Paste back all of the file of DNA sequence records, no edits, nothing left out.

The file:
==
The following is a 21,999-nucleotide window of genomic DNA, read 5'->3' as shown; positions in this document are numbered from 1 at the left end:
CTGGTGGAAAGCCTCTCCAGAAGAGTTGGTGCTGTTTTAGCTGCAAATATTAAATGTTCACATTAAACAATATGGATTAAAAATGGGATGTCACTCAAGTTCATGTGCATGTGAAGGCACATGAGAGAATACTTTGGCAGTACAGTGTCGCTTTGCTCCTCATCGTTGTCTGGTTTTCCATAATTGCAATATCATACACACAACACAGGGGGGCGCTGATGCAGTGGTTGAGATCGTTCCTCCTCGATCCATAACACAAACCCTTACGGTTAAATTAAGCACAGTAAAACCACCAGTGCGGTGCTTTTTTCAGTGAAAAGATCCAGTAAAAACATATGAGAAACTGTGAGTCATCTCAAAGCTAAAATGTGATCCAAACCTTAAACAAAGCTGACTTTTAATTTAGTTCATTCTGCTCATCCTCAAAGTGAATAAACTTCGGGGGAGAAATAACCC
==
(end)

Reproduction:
The following is a 21,999-nucleotide window of genomic DNA, read 5'->3' as shown; positions in this document are numbered from 1 at the left end:
CTGGTGGAAAGCCTCTCCAGAAGAGTTGGTGCTGTTTTAGCTGCAAATATTAAATGTTCACATTAAACAATATGGATTAAAAATGGGATGTCACTCAAGTTCATGTGCATGTGAAGGCACATGAGAGAATACTTTGGCAGTACAGTGTCGCTTTGCTCCTCATCGTTGTCTGGTTTTCCATAATTGCAATATCATACACACAACACAGGGGGGCGCTGATGCAGTGGTTGAGATCGTTCCTCCTCGATCCATAACACAAACCCTTACGGTTAAATTAAGCACAGTAAAACCACCAGTGCGGTGCTTTTTTCAGTGAAAAGATCCAGTAAAAACATATGAGAAACTGTGAGTCATCTCAAAGCTAAAATGTGATCCAAACCTTAAACAAAGCTGACTTTTAATTTAGTTCATTCTGCTCATCCTCAAAGTGAATAAACTTCGGGGGAGAAATAACCC